Newt Gingrich’s (Unlikely) Path to the Nomination
Former House speaker Newt Gingrich has emerged as the most formidable of non-Romney candidates in the Republican Party presidential primary contest. His chances of winning the conservative Iowa caucuses and South Carolina election in January seem high now but he could struggle to convince right wing voters that he best represents an alternative vision to Barack Obama’s.
Gingrich has polled at roughly 27 percent in Iowa since late November. His surge there coincided with Herman Cain’s demise during the middle of the month. The former businessman has been embroiled in sexual harassment scandals that forced him to suspend his campaign last week.
In New Hampshire, which votes in the second week of January, Gingrich struggles to topple 20 percent which is half of former Massachusetts governor Mitt Romney’s support at nearly 40 percent. In South Carolina, by contrast, Gingrich is climbing up to 40 percent whereas Romney is stuck at 20.
The presumptive nominee for months, Romney doesn’t enjoy the support of more than 25 percent of the Republican electorate nationwide. The remaining 75 percent of conservative primary voters has been busy considering alternatives, ranging from Minnesota congresswoman Michele Bachmann to Texas governor Rick Perry. None of them quite met their standards although either could stage a comeback if (or once) Gingrich disappoints.
The onetime Republican redeemer has been dubbed the “anti-Romney flavor of the month” but if he manages to retain his momentum into the first primary contests in January, it would position him as the more credible of reactionary candidates compared to Romney who is perceived as right of center at best.
If he is to sustain his recent surge in opinion polls, Gingrich will have to build an organization in states that vote later in the process. Romney has already set up campaign offices and field operations in “Super Tuesday states,” the ten that vote on the same day March 6. Gingrich isn’t even competing yet in the states that plan to vote in February. He can’t because he doesn’t have the campaign war chest that’s necessary to expand his operation beyond the January primary states.
The Washington Post reports that Gingrich’s is one of the most heavily indebted presidential campaigns this season. “He spent nearly $3 for every $2 he raised.” Romney’s campaign, by contrast, is not in debt and raised almost ten times as much as Gingrich’s did in September, enabling him to build an extensive operation throughout the country.
Even if he comes out strong of Iowa, South Carolina and possibly Florida, a protracted nomination battle will likely make voters think twice about Gingrich’s conservative credentials.
Romney’s main challenge is to convince Republicans that he will repeal the president’s health care reform law although he enacted a similar health insurance scheme in the state of Massachusetts. Conservatives object in particular to the individual mandate that was enshrined in both legislations and forced people to buy insurance.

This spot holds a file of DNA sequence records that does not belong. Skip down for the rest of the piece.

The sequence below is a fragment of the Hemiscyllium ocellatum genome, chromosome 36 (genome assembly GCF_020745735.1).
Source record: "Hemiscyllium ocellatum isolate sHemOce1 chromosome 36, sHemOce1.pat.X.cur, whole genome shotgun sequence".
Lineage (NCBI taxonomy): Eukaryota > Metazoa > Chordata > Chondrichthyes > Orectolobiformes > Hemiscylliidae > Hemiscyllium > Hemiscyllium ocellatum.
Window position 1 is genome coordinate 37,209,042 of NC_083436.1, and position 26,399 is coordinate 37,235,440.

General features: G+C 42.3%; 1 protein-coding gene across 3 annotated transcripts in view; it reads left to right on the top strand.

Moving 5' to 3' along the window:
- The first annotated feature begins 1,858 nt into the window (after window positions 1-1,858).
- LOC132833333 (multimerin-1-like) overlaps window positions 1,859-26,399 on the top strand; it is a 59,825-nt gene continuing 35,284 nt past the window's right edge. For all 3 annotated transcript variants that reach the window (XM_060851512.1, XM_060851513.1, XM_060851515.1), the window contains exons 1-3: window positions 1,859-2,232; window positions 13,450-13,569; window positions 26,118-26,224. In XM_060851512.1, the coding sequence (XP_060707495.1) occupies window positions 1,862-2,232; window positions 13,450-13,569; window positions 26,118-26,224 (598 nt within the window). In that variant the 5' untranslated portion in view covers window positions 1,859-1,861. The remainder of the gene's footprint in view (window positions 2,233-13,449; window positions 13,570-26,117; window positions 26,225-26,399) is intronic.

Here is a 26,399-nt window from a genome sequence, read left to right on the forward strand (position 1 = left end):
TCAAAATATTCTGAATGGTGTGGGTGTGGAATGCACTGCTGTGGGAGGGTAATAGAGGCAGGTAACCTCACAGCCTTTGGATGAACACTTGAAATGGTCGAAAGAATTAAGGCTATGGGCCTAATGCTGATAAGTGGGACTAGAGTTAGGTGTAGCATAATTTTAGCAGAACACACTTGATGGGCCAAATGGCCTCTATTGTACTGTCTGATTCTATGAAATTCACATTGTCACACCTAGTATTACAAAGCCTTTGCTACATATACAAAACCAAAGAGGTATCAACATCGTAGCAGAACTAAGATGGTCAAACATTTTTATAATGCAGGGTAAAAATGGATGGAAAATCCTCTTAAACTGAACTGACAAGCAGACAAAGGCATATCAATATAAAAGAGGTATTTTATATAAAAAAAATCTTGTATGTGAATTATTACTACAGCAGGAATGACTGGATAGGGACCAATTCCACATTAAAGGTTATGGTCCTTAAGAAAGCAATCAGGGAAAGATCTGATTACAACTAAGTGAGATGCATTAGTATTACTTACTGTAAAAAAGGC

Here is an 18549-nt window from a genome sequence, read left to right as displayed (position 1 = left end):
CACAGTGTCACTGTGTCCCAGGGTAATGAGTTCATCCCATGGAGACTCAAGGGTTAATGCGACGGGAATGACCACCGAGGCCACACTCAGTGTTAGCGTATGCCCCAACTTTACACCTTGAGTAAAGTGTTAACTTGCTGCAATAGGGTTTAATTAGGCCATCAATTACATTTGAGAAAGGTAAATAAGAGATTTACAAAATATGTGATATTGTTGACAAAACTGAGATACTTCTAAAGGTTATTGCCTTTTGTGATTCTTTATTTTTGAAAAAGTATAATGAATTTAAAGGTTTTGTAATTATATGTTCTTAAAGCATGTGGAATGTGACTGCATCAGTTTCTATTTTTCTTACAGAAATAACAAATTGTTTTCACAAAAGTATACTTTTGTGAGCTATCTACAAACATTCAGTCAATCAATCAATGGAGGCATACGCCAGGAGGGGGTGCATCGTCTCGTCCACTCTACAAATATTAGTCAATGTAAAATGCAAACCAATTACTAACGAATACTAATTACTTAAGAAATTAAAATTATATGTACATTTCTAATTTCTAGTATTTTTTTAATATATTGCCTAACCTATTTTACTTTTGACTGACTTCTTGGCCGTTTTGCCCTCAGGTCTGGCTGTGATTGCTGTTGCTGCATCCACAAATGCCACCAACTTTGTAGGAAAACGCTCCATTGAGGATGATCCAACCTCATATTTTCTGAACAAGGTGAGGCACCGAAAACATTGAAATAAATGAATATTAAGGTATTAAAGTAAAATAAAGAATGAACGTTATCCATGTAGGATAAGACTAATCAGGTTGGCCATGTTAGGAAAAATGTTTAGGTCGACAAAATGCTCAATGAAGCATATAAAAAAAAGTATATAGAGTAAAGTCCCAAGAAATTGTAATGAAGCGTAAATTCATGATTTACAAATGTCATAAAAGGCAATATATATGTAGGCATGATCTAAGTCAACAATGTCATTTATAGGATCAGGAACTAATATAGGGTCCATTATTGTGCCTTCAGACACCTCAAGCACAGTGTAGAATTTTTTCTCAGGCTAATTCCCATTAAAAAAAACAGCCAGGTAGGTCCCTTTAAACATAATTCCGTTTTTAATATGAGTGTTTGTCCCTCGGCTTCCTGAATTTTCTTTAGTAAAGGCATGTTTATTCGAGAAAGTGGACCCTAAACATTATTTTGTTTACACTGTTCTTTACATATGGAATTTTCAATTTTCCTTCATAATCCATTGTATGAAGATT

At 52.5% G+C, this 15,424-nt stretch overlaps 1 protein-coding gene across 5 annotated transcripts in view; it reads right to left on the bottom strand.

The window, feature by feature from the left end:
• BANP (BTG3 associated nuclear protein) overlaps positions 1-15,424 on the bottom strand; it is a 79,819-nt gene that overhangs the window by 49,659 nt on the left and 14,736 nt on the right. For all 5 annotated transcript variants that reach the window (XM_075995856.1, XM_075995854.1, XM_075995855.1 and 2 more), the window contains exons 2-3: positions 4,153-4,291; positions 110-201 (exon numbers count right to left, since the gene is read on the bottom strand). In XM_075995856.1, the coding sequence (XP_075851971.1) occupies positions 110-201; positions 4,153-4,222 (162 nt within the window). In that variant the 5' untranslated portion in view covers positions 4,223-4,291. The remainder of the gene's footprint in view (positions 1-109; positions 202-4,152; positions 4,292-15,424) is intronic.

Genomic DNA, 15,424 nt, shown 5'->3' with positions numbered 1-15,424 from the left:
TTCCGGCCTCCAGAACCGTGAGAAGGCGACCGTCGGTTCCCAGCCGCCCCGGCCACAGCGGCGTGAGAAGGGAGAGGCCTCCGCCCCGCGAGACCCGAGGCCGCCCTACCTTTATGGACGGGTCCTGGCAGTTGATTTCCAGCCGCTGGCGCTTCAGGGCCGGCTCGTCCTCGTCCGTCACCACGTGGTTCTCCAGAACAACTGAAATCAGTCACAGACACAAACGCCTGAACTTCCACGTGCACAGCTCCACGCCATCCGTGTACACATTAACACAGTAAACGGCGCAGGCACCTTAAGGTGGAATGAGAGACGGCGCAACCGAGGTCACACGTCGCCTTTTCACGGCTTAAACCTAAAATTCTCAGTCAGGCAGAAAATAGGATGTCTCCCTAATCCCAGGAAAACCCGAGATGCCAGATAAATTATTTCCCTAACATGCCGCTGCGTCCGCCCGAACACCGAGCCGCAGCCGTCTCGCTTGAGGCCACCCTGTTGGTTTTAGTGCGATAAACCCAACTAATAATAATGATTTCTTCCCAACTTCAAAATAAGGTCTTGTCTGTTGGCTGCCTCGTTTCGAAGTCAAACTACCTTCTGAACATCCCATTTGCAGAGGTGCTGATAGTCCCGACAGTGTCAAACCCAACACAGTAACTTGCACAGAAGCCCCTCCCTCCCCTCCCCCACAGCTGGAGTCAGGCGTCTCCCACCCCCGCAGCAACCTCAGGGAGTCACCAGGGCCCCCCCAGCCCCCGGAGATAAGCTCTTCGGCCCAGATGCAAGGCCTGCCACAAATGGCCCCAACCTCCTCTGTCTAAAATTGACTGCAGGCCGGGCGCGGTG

When Republicans fought against a Democratic effort to collectivize health care in the 1990s, Gingrich touted an individual mandate as the conservative, free market solution to reforming the health insurance market. He has also flirted with a cap and trade system to reduce pollution and appeared in a television advertisement with former House speaker Nancy Pelosi to express his concern about climate change. None of these positions sit well with the current Republican electorate which is hostile to Big Government and skeptical of the assertion that human activity is to blame for global warming.
Finally, there’s Gingrich’s tendency to overstate his own importance to American if not world politics. He told a sympathetic interviewer on Fox News earlier this month that not only did he held President Ronald Reagan “develop supply side economics” during the 1980s. “I helped lead the effort to defeat communism in the Congress,” he claimed. A dubious assertion for a man who was forced to resign as a congressional leader because Republican lawmakers no longer trusted him.
In explaining with America needed his leadership, Gingrich told a stunned Atlanta Journal-Constitution reported in 1994 that he didn’t want his “daughter and wife raped and killed” in a country that had collapsed. He added, “People like me are what stand between us and Auschwitz.” Gingrich was at the time married to his second wife whom he cheated on a couple of years later with the woman who’s currently his spouse and twenty-three years his junior.
Despite being a career politician for decades and later a commentator and lobbyist who was actively involved in national politics for twenty years before he announced a presidential run, Gingrich told Radio Iowa this month that he was “the most experienced outsider in modern terms” and willing to “challenge the establishment” without regard to “Republican or Democratic political correctness.”
Gingrich’s chances of securing the nomination hinge on conservatives’ willingness to delude themselves and believe that this time, he’s different. If his rhetoric is any indication, it’s the same old Newt though.